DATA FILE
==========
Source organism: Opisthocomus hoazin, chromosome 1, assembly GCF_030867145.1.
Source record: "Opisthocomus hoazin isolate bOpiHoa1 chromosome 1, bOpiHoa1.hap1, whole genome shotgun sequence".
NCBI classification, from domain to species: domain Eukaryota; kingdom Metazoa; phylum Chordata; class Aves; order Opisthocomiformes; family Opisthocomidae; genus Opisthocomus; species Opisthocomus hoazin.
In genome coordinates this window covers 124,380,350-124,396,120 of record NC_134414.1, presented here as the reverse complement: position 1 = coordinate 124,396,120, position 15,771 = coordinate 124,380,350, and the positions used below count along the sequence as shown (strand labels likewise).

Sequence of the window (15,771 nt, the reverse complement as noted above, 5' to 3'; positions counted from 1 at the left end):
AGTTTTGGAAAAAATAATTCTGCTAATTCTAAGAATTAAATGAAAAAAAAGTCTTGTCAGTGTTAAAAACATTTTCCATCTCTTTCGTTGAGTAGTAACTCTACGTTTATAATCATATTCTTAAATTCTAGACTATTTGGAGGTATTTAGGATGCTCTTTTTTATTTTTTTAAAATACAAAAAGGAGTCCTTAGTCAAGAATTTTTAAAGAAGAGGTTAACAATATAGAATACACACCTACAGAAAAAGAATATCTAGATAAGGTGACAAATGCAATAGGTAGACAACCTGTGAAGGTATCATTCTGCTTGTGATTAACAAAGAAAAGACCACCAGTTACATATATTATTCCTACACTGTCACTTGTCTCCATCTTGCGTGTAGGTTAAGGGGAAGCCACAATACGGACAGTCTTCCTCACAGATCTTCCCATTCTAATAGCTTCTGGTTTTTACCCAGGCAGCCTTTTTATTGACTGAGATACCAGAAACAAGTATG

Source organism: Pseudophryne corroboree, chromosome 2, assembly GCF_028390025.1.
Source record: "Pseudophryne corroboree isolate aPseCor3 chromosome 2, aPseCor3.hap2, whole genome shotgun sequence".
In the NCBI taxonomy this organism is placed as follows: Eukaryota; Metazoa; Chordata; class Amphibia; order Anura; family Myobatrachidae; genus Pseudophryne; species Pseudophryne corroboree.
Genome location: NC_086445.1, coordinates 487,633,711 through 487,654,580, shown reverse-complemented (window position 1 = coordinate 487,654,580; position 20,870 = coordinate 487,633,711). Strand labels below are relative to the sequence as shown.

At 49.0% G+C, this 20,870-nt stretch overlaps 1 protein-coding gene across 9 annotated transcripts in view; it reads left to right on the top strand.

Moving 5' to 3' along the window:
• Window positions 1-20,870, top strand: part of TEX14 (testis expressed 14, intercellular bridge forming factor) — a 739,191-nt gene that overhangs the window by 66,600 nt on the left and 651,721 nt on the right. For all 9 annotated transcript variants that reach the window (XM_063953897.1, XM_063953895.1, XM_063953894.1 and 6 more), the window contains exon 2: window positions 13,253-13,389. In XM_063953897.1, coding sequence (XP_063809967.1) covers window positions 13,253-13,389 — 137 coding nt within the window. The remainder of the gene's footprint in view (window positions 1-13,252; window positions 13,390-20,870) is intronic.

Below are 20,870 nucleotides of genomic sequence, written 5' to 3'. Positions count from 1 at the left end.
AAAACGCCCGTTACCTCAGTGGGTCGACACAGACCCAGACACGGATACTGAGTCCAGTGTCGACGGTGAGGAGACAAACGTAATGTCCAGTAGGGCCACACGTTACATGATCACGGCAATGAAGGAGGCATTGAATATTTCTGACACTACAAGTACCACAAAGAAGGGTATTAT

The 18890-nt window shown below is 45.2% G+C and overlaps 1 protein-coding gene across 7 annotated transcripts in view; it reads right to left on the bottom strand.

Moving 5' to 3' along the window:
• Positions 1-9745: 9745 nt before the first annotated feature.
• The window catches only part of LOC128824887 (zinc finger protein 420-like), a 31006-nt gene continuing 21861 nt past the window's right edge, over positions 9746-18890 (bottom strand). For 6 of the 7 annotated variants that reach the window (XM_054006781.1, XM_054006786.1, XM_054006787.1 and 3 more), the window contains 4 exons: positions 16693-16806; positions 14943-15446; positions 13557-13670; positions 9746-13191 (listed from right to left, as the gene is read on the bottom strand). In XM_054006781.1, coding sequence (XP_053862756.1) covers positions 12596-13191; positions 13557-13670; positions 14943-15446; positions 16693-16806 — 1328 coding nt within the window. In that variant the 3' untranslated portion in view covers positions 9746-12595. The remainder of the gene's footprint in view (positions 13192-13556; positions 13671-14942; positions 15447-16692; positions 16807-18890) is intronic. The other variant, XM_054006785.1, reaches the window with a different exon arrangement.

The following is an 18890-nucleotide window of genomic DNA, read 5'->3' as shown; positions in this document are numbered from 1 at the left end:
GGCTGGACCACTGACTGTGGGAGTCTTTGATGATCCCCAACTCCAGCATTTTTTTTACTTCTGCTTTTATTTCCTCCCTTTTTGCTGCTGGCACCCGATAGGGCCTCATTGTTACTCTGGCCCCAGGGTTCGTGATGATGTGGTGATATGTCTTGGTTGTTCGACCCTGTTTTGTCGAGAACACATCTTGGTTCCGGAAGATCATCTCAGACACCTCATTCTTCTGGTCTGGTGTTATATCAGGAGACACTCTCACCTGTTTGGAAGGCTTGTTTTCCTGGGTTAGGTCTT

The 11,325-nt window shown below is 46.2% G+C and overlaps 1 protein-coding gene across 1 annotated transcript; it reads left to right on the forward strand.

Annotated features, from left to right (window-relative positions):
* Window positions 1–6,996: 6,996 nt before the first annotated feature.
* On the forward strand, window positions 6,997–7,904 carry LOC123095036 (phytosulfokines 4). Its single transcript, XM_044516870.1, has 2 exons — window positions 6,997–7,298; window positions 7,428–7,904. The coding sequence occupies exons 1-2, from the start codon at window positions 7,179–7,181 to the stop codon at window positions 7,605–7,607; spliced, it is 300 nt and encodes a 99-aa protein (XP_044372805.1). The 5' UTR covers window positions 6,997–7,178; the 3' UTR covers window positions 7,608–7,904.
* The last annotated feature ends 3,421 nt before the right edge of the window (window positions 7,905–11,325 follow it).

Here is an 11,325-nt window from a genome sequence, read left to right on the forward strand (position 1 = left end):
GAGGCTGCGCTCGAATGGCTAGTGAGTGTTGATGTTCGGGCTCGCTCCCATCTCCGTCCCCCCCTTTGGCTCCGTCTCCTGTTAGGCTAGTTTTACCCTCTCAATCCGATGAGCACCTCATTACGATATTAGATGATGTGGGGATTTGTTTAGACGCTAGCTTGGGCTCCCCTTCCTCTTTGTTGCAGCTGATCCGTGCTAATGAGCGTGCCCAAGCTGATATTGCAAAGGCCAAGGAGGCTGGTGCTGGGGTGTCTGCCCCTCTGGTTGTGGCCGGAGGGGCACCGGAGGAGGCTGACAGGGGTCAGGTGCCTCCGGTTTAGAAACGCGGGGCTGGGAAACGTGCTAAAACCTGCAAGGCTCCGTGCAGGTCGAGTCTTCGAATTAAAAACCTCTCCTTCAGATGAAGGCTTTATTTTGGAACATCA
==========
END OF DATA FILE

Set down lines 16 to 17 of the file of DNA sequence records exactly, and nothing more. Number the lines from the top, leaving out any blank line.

The 18890-nt window shown below is 45.2% G+C and overlaps 1 protein-coding gene across 7 annotated transcripts in view; it reads right to left on the bottom strand.

Moving 5' to 3' along the window: